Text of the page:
• Hi there. I do not understand your question. While bathing the children, they are prohibited for hygiene and ethical reasons for having skin to skin contact. Sorry if that wasn’t clear…Cheers

      • Hello. Thank you for your response. I was just confused because, I fail to understand how you can bathe a child without some skin to skin contact, I realize that they would use wash cloths and towels but at one point, some skin would come into contact with each other.
        Great article though. Thank you.

  2. Elizabeth Holt

    Thank you for this informative post…it is eye opening. Good to know about opportunities to donate

  3. Jill Bradley

    Hi Connor .
    Will you accept donations at your shop . We will be in Havana for a couple of days later in the week and were planning to visit your shop for iced coffee. And having read your blog would like to bring over a few things ?
    Thanks
    Jill

    • Hi Jill. Cuba Libro accepts material donations (we just made one to the nursery school children of Paso Quemado, Pinar del Rio) and Friends of Cuba Libro (our 501c3 non profit in the USA, financial donations for 3 lines of programming: cat & dog rescue; independent media; and support for families with members with parkinsons). thanks for asking! Although I see you are coming to Havana this week and as is our custom for the past 5 years – we close for the month of august. reopening September 9. Have a wonderful trip!! Cheers, Conner

  4. Lourdes Garcia

    In Havana prior to 1959 at the corner of San Lazaro Y Belascoain was La Beneficiencia ran by the Catholic Sisters of CHarity. Also, prior to that horrible date, Father Teste, a Catholic priest, was building La Ciudad de los Ninos with donations from individuals and businesses, of course, neithr of those places exist now. Where La Beneficiencia was is Almejeiras Hospital an architectural and medical disaster and Ciudad De Los Ninos was never completed. I’m only speaking from memory as I left Cuba in 1961 as a 16 year old.. .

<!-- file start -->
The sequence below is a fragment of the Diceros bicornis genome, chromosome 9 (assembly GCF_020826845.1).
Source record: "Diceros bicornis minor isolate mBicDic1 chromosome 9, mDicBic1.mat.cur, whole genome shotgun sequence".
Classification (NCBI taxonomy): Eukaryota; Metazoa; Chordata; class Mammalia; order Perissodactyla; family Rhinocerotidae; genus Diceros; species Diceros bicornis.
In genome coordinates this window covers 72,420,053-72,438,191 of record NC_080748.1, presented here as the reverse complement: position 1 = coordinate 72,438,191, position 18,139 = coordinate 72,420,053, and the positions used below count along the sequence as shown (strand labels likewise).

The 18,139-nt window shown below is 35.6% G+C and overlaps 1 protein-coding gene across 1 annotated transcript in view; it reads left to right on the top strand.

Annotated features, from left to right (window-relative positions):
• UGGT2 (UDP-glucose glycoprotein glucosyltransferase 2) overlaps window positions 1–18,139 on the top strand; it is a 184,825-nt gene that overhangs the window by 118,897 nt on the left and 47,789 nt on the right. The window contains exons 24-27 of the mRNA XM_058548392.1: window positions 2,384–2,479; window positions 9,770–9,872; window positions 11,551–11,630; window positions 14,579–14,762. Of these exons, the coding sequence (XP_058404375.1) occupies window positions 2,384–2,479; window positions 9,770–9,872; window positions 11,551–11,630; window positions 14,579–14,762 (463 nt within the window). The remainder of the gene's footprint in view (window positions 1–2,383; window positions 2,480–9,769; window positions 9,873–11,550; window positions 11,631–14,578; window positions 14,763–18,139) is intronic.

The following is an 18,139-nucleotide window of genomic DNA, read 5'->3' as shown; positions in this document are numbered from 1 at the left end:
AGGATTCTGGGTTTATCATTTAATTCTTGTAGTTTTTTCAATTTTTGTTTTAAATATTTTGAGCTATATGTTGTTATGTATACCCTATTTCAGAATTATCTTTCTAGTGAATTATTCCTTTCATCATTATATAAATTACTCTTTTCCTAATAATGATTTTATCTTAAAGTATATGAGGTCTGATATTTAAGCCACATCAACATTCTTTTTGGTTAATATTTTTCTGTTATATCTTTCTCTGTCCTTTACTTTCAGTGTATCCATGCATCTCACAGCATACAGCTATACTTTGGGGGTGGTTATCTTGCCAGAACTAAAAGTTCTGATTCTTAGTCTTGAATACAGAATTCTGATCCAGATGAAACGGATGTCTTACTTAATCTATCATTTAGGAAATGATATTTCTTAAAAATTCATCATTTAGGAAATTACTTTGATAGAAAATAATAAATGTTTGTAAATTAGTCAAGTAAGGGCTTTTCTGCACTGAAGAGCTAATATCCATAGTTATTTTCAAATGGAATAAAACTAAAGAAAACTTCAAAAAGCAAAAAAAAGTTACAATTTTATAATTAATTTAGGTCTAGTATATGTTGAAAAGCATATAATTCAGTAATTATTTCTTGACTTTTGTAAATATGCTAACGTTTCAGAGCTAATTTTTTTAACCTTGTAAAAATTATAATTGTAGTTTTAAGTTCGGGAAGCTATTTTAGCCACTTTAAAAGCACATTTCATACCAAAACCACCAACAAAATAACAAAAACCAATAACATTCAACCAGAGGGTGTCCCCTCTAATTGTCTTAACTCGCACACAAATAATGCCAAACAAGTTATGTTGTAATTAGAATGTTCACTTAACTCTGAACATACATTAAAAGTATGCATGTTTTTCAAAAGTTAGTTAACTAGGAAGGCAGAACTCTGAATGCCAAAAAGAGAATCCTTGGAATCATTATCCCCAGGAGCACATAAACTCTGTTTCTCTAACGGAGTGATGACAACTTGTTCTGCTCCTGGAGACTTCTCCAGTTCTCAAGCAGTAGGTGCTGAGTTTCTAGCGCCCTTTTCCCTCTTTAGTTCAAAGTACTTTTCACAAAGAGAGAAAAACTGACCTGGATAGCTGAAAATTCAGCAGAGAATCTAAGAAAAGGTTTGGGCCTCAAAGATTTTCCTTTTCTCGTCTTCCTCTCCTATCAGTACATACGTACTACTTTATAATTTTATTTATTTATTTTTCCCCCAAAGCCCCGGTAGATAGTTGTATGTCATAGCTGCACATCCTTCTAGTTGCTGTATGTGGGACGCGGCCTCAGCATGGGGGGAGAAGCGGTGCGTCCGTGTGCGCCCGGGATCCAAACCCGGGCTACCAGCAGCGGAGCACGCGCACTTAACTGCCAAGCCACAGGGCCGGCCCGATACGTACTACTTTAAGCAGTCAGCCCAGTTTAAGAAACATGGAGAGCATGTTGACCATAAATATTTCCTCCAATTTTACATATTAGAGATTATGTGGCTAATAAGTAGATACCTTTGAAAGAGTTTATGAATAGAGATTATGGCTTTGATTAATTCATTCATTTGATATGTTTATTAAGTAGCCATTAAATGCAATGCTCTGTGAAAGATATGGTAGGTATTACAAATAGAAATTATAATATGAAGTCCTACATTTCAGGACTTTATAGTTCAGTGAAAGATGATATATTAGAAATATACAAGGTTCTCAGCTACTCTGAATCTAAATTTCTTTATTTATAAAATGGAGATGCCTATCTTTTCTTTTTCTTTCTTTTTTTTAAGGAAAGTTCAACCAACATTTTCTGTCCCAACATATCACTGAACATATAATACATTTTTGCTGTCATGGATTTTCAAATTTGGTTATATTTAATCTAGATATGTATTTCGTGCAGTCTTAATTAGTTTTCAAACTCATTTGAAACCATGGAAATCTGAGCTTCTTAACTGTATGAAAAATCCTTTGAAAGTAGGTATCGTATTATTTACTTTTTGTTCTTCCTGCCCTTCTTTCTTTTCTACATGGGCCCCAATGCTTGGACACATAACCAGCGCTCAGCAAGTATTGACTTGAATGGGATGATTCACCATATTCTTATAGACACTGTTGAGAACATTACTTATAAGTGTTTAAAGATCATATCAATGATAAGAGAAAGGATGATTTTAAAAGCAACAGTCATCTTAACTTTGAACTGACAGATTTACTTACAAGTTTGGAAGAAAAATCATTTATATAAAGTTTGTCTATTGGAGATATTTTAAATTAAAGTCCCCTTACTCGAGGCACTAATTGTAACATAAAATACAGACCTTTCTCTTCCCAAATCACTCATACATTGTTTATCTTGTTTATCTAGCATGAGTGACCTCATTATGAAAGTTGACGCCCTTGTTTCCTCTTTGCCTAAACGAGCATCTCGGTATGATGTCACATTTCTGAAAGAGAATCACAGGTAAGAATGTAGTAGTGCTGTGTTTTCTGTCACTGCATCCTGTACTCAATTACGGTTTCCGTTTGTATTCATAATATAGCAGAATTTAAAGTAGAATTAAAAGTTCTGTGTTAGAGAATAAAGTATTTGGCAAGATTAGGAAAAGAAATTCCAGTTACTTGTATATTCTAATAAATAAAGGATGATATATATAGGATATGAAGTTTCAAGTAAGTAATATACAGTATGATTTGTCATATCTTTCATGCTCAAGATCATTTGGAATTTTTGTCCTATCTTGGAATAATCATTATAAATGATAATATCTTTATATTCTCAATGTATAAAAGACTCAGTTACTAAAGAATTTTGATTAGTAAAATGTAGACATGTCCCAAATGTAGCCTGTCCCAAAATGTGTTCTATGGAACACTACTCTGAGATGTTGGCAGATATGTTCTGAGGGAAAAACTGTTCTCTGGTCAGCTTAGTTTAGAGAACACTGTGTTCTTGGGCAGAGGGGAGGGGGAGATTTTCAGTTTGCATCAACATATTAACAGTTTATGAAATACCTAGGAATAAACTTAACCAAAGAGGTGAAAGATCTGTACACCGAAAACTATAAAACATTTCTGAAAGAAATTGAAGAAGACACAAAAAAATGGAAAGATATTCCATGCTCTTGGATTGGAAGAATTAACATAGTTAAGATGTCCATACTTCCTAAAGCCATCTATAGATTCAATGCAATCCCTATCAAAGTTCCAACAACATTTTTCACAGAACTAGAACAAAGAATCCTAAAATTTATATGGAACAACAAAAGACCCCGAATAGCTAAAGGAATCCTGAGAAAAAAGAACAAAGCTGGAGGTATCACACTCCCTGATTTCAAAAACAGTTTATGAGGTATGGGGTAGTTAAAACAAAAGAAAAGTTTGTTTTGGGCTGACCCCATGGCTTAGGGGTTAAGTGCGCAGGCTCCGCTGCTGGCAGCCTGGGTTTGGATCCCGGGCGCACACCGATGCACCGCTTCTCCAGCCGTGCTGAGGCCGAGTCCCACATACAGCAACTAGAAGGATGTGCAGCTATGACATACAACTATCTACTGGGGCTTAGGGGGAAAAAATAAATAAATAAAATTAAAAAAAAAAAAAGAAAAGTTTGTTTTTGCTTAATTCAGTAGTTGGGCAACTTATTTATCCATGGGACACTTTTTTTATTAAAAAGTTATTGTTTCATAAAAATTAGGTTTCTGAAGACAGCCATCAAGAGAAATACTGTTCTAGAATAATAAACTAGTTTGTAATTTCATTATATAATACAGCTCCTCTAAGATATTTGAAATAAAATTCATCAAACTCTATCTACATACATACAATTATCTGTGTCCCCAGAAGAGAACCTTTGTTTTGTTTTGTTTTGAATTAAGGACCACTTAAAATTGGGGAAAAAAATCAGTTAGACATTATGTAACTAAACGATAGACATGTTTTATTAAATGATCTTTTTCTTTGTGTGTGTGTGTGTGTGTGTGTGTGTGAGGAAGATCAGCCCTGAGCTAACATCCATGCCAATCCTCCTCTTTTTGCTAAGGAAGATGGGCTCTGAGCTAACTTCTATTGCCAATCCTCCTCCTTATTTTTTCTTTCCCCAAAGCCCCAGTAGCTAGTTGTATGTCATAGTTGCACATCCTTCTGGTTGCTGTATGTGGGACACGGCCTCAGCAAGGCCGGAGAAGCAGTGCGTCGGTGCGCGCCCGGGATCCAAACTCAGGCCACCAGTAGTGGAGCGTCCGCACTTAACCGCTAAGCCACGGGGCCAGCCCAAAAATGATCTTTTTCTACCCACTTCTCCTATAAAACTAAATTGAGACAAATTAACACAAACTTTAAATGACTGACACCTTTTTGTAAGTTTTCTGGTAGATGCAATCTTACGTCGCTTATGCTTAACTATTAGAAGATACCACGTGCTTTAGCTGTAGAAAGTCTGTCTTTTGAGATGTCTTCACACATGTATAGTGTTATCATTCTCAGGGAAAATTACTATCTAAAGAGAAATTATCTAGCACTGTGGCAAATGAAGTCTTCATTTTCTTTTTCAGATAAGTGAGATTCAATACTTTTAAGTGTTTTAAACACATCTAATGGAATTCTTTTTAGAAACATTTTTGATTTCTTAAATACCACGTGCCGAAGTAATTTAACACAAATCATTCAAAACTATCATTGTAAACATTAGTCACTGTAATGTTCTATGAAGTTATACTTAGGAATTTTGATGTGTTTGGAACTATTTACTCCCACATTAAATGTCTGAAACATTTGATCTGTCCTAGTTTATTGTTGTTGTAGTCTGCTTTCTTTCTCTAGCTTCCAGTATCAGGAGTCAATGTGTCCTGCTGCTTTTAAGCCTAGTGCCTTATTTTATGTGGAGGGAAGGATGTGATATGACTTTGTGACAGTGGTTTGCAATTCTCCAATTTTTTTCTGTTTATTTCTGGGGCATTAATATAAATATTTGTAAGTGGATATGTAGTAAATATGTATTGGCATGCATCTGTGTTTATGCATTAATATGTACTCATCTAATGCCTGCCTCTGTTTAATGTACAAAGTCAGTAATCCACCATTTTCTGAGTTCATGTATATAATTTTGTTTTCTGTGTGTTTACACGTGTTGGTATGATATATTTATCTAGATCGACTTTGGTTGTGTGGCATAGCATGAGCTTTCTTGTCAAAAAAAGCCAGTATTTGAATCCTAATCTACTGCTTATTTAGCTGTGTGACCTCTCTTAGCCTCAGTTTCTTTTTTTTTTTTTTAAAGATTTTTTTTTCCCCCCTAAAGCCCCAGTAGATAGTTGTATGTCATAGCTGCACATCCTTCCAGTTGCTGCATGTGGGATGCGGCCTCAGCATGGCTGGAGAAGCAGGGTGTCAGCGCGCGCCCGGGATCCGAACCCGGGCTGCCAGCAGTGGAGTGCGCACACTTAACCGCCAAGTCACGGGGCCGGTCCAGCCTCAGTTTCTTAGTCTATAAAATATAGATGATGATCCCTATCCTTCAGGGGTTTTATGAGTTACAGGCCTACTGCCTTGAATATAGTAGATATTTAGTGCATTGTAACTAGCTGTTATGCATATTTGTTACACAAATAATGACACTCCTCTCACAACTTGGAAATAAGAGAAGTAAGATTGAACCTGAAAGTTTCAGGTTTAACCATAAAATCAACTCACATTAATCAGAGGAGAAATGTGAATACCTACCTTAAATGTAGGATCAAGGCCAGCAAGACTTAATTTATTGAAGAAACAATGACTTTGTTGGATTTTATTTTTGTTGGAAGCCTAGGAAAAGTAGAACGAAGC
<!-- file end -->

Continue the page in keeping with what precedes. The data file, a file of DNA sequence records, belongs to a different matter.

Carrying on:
• More support for abandoned/unwanted children is always welcomed. Having said that, Im willing to bet my dog (down Toby!) that there were WAY more orphans back when the Catholics were in charge. Personally, I prefer fewer orphans/unwanted children and orphanages to catholic doctrine and dogma. There are still active convents here by the way – all over the place!

      I understood that Almejeiras was a bank prior to the revolution. Anyone have verifiable data? Also, you may not know that Im accredited press here and have been covering the health system for over 15 years. You say that this hospital is a medical disaster (having not been back since it was designated a hospital if Im reading your comment correctly) – on what do you base this opinion?